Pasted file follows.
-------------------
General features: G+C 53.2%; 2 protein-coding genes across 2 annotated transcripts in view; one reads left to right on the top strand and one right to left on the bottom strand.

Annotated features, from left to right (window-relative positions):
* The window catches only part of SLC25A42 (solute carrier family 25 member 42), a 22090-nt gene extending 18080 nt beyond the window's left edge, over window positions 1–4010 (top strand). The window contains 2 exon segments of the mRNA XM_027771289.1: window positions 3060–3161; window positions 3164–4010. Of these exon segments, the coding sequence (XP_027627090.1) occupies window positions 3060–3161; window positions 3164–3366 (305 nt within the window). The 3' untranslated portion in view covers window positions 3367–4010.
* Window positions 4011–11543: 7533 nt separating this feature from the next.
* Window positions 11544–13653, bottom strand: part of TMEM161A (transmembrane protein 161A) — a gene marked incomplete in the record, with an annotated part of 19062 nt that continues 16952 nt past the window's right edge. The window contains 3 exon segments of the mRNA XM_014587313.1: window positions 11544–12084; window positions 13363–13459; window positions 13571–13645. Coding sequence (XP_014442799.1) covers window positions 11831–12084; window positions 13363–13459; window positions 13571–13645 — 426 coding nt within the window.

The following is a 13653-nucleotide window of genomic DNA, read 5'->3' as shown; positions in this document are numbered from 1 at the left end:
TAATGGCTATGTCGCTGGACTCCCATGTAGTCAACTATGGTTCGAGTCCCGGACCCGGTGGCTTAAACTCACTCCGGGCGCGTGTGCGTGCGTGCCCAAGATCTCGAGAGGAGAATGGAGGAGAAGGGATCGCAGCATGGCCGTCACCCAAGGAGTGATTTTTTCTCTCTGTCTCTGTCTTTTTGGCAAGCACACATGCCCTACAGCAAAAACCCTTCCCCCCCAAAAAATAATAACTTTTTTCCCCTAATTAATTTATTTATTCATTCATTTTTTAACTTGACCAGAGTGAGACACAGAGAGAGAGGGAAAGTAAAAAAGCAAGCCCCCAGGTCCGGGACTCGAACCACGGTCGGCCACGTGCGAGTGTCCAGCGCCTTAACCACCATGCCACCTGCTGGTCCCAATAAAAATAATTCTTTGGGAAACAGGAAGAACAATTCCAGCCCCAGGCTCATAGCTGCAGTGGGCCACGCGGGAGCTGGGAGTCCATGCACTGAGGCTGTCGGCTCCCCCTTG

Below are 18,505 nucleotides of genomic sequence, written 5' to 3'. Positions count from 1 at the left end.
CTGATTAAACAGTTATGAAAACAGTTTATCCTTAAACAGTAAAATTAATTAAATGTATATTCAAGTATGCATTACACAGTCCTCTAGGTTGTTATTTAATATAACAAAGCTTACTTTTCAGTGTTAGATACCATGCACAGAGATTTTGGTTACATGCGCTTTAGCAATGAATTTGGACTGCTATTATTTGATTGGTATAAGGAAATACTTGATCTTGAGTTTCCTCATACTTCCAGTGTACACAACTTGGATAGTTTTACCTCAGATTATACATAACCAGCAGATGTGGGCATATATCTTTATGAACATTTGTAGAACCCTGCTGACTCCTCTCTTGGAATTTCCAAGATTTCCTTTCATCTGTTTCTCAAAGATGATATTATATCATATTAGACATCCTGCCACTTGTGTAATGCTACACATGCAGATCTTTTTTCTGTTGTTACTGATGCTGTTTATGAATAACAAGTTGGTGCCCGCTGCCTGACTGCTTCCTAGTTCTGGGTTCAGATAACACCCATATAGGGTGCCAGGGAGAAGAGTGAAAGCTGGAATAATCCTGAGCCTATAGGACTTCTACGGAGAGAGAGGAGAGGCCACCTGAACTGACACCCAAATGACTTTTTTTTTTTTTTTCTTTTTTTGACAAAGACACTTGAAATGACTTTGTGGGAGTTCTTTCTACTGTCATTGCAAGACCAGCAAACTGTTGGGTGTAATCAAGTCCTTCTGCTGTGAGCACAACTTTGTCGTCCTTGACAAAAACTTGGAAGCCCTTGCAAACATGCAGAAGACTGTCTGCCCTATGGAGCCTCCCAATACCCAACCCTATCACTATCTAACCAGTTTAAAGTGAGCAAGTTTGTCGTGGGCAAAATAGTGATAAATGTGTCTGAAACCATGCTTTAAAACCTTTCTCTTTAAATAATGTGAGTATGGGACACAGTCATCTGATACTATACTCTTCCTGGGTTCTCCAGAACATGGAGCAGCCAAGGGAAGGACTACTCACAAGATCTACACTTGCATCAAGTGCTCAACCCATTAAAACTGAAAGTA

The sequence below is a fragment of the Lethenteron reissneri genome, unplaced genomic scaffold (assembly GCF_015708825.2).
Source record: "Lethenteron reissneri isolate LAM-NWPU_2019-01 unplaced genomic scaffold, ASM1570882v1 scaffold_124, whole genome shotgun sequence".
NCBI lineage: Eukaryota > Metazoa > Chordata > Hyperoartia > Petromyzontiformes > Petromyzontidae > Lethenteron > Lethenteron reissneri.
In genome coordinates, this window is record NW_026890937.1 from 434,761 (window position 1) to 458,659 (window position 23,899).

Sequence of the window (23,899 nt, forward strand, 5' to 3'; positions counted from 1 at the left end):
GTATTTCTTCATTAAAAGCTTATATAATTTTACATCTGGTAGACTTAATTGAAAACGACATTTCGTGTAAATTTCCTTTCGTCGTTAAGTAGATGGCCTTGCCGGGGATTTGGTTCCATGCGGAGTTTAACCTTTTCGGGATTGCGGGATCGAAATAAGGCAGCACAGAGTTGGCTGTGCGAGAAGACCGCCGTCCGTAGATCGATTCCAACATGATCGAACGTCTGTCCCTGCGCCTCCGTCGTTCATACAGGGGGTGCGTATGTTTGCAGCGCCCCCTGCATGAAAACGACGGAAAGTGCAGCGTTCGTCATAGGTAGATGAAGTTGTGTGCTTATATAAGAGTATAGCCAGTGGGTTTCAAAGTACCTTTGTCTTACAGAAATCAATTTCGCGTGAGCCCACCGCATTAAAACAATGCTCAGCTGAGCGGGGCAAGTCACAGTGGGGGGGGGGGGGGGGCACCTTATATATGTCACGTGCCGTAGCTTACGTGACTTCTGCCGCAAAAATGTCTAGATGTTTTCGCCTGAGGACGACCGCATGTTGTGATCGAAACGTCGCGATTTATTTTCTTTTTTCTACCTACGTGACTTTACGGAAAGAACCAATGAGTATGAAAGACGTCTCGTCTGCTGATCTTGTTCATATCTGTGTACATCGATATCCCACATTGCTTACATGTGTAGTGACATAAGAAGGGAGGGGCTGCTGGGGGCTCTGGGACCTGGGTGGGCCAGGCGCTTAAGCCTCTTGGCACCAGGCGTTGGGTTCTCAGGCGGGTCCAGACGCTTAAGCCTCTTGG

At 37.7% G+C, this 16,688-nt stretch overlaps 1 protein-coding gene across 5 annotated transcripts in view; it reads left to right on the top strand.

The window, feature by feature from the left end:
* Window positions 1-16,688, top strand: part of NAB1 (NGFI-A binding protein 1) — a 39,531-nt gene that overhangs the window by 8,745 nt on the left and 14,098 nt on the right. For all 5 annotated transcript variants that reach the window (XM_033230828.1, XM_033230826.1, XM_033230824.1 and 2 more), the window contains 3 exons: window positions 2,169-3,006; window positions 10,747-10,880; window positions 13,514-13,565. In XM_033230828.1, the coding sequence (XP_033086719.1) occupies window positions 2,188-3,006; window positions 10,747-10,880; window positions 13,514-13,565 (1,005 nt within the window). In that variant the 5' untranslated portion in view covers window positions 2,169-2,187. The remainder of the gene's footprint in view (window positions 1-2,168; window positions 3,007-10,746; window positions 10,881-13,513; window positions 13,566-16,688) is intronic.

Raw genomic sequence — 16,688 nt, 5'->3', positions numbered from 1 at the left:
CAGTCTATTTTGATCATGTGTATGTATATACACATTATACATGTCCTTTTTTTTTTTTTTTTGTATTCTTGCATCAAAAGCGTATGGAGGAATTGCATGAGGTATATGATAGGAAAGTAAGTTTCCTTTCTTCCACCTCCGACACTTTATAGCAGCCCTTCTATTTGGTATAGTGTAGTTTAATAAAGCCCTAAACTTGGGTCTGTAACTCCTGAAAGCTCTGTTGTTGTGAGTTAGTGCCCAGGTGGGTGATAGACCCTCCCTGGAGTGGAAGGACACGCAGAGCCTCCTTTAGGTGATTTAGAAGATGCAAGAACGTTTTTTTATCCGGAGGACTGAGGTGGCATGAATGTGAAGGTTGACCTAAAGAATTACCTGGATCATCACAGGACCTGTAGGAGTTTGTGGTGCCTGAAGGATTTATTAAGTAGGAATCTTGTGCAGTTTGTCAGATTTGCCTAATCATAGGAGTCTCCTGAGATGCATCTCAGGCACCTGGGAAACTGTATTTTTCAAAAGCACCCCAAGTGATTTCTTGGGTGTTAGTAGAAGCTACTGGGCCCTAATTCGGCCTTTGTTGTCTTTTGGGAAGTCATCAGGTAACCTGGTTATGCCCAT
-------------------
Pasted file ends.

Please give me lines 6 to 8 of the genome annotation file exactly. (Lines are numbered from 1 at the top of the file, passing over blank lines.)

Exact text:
The following is a 13653-nucleotide window of genomic DNA, read 5'->3' as shown; positions in this document are numbered from 1 at the left end:
TAATGGCTATGTCGCTGGACTCCCATGTAGTCAACTATGGTTCGAGTCCCGGACCCGGTGGCTTAAACTCACTCCGGGCGCGTGTGCGTGCGTGCCCAAGATCTCGAGAGGAGAATGGAGGAGAAGGGATCGCAGCATGGCCGTCACCCAAGGAGTGATTTTTTCTCTCTGTCTCTGTCTTTTTGGCAAGCACACATGCCCTACAGCAAAAACCCTTCCCCCCCAAAAAATAATAACTTTTTTCCCCTAATTAATTTATTTATTCATTCATTTTTTAACTTGACCAGAGTGAGACACAGAGAGAGAGGGAAAGTAAAAAAGCAAGCCCCCAGGTCCGGGACTCGAACCACGGTCGGCCACGTGCGAGTGTCCAGCGCCTTAACCACCATGCCACCTGCTGGTCCCAATAAAAATAATTCTTTGGGAAACAGGAAGAACAATTCCAGCCCCAGGCTCATAGCTGCAGTGGGCCACGCGGGAGCTGGGAGTCCATGCACTGAGGCTGTCGGCTCCCCCTTG

Below are 18,505 nucleotides of genomic sequence, written 5' to 3'. Positions count from 1 at the left end.